• The dollar is lower this morning. That’s good news for stocks.
  • Crude is higher with Brent trading above $68/barrel.
  • The crypto board is a blur of green this morning with Bitcoin trading around $38,000, thanks to an Elon Musk-led rally. It’s up 15% in the past 24 hours. However, it’s still down 15% in the past week.


The dollar-stock club

King dollar is in a rut. The greenback has fallen 12% since its March 2020 high.

That’s not great news for U.S. expats and the trickle of American tourists abroad, but it’s generally good news for U.S. stocks—particularly multinationals.

According to Goldman Sachs, S&P 500 companies racked up $12 trillion in sales last year, with 28% coming from customers abroad—nearly flat, incidentally, on the 2019 haul. The standout sectors for foreign sales are information technology and materials. Both get more than half their sales from customers abroad.

This is important to keep in mind as Wall Street is all but writing off the dollar for the rest of 2021, and next year too. A weak dollar, as you know, will be a tailwind for a certain group of companies—foreign-facing stocks, as Goldman calls them. I’m calling them “the dollar-stock club.”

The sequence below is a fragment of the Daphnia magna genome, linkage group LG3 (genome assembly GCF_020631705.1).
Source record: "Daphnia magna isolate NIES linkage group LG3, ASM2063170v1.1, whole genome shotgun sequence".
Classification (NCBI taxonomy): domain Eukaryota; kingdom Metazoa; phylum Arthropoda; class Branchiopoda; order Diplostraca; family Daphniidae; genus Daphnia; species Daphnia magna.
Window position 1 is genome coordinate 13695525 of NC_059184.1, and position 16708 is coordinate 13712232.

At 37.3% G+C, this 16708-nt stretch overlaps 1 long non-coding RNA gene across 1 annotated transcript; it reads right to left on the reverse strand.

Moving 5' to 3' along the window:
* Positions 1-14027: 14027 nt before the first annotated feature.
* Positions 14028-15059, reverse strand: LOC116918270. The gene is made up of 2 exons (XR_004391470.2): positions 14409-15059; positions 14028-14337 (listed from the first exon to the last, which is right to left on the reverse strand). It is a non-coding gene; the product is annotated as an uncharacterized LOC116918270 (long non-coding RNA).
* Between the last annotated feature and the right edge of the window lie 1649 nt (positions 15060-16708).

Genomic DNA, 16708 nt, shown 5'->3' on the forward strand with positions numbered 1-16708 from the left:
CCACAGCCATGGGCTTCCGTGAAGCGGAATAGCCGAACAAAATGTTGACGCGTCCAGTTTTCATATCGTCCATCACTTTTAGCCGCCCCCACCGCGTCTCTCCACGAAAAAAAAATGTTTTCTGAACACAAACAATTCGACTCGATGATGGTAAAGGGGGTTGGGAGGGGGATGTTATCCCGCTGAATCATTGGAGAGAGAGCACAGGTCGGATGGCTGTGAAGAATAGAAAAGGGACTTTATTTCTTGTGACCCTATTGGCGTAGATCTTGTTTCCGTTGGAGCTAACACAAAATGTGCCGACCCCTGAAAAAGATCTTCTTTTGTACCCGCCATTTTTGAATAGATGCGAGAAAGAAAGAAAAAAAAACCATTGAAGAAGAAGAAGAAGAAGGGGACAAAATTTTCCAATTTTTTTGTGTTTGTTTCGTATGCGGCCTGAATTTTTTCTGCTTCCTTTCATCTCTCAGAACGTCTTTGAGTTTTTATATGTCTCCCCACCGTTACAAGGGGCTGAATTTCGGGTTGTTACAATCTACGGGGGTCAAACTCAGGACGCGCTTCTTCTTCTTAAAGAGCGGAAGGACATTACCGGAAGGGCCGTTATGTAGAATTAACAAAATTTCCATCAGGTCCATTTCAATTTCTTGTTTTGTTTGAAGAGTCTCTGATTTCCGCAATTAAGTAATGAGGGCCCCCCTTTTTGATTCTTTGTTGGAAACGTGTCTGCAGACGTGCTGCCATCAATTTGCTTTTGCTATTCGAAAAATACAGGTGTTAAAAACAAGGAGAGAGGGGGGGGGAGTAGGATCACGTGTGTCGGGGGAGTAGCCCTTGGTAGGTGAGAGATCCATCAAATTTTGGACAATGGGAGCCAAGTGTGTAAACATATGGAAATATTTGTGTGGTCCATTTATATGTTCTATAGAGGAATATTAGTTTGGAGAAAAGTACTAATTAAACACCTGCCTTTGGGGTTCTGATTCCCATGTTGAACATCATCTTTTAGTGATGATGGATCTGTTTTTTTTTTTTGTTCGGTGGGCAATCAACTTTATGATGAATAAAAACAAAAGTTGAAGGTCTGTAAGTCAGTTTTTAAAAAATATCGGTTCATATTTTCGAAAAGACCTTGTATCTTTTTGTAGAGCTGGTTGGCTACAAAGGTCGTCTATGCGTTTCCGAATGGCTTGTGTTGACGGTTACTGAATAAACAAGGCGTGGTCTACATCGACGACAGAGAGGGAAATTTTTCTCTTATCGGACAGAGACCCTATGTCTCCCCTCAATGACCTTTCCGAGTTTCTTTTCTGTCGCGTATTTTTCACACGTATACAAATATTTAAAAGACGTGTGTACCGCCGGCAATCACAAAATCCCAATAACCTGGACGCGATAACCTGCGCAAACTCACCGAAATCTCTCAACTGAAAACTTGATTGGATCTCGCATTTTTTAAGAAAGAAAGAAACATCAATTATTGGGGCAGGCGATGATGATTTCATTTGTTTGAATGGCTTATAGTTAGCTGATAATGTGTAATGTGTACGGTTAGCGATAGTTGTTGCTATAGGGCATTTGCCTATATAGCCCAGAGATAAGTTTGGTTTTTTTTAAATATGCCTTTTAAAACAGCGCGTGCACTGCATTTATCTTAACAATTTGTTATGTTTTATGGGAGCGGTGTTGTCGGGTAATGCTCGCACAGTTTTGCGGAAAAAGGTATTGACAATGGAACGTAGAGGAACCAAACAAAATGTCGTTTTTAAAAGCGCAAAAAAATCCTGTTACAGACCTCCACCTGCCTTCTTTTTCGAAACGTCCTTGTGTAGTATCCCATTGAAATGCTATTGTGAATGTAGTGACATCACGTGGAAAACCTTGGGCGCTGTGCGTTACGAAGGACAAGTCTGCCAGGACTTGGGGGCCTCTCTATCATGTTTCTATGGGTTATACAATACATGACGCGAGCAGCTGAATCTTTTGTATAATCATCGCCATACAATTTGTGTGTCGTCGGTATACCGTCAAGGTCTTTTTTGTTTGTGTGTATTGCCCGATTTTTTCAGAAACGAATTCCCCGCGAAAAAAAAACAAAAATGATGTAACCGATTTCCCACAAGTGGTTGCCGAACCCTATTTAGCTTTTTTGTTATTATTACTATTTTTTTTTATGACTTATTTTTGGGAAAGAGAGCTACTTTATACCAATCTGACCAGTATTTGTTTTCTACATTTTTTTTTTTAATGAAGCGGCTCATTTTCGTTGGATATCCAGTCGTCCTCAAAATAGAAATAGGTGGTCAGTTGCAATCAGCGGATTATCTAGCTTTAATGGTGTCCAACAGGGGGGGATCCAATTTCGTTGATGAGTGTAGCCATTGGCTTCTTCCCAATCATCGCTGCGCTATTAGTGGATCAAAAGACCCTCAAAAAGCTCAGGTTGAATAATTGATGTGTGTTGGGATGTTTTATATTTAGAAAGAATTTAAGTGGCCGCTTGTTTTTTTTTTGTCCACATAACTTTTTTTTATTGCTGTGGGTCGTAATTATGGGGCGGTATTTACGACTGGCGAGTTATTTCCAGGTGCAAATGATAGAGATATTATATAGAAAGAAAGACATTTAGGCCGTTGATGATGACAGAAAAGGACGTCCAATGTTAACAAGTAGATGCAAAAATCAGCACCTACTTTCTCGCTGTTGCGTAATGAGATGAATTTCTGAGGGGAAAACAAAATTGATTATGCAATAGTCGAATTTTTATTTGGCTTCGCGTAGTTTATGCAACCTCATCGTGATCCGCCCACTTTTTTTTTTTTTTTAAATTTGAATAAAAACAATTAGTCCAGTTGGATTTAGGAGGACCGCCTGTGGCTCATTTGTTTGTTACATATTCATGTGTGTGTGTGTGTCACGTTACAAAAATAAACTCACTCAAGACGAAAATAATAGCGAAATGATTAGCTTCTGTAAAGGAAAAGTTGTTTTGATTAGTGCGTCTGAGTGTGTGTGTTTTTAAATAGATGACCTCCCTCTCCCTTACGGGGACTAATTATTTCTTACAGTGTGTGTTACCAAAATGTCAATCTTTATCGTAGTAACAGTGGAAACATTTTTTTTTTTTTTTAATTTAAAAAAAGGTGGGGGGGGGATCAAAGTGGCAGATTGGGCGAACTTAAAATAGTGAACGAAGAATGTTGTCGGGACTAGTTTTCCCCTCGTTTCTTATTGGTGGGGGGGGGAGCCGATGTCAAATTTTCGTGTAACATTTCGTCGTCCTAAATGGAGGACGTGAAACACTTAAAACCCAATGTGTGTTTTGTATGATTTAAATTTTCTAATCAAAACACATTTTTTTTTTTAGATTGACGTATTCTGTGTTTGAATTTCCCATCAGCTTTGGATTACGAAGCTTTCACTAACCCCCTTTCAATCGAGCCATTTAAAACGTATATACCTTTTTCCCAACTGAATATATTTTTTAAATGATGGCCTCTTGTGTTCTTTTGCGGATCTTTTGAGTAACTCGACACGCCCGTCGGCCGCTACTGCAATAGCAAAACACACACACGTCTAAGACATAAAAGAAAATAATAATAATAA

“Although domestic-facing stocks have outperformed alongside the vaccine rollout in the U.S., stocks with high domestic sales exposure will likely lag those with high foreign sales exposure during the coming months as the pace of global economic recovery surpasses that of the U.S.,” writes Goldman Sachs chief U.S. equity strategist David J. Kostin.

Kostin continues: “Looking ahead, the structural decline of the U.S. dollar and the acceleration of global growth relative to the U.S. should benefit global-facing US companies relative to domestic-facing stocks.”

Here’s why:

Goldman sees the global growth script flipping as soon as this quarter. U.S. growth is expected to peak imminently, with GDP surges in Europe and Japan expected to trend higher well into Q3. Goldman also expects dollar weakness to continue until—yikes—2024.

If that holds true, it bodes well for the dollar-stock club. Those companies should outperform, Goldman believes.

Given this analysis, which sectors are best positioned to outperform from a weaker dollar? Tech and materials top the list, as I note above. Here’s the rundown of the other sectors in the “dollar stock club”: